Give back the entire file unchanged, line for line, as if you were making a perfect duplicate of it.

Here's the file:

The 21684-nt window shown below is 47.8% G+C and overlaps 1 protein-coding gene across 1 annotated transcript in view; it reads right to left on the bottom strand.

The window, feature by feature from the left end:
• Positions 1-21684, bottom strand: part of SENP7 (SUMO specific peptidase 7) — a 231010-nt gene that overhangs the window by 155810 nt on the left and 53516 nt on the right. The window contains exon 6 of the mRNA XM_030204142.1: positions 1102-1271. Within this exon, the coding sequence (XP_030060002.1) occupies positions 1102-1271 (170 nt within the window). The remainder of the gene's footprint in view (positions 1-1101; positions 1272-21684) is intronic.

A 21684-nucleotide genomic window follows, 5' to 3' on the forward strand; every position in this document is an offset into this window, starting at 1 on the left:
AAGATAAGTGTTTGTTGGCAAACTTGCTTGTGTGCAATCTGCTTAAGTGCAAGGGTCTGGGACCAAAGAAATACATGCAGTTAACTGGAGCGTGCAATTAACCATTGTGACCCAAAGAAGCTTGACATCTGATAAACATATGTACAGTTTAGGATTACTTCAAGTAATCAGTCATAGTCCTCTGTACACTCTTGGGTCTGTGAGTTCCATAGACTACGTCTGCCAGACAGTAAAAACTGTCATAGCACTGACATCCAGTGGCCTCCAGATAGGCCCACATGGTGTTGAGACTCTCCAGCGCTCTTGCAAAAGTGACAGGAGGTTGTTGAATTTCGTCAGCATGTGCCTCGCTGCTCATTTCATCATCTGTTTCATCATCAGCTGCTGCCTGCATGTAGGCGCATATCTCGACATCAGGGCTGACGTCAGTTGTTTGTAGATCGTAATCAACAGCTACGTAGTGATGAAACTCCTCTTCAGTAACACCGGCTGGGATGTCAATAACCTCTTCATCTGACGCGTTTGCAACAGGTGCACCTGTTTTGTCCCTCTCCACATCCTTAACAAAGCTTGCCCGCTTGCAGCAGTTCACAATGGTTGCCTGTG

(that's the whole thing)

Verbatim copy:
The 21684-nt window shown below is 47.8% G+C and overlaps 1 protein-coding gene across 1 annotated transcript in view; it reads right to left on the bottom strand.

The window, feature by feature from the left end:
• Positions 1-21684, bottom strand: part of SENP7 (SUMO specific peptidase 7) — a 231010-nt gene that overhangs the window by 155810 nt on the left and 53516 nt on the right. The window contains exon 6 of the mRNA XM_030204142.1: positions 1102-1271. Within this exon, the coding sequence (XP_030060002.1) occupies positions 1102-1271 (170 nt within the window). The remainder of the gene's footprint in view (positions 1-1101; positions 1272-21684) is intronic.

A 21684-nucleotide genomic window follows, 5' to 3' on the forward strand; every position in this document is an offset into this window, starting at 1 on the left:
AAGATAAGTGTTTGTTGGCAAACTTGCTTGTGTGCAATCTGCTTAAGTGCAAGGGTCTGGGACCAAAGAAATACATGCAGTTAACTGGAGCGTGCAATTAACCATTGTGACCCAAAGAAGCTTGACATCTGATAAACATATGTACAGTTTAGGATTACTTCAAGTAATCAGTCATAGTCCTCTGTACACTCTTGGGTCTGTGAGTTCCATAGACTACGTCTGCCAGACAGTAAAAACTGTCATAGCACTGACATCCAGTGGCCTCCAGATAGGCCCACATGGTGTTGAGACTCTCCAGCGCTCTTGCAAAAGTGACAGGAGGTTGTTGAATTTCGTCAGCATGTGCCTCGCTGCTCATTTCATCATCTGTTTCATCATCAGCTGCTGCCTGCATGTAGGCGCATATCTCGACATCAGGGCTGACGTCAGTTGTTTGTAGATCGTAATCAACAGCTACGTAGTGATGAAACTCCTCTTCAGTAACACCGGCTGGGATGTCAATAACCTCTTCATCTGACGCGTTTGCAACAGGTGCACCTGTTTTGTCCCTCTCCACATCCTTAACAAAGCTTGCCCGCTTGCAGCAGTTCACAATGGTTGCCTGTG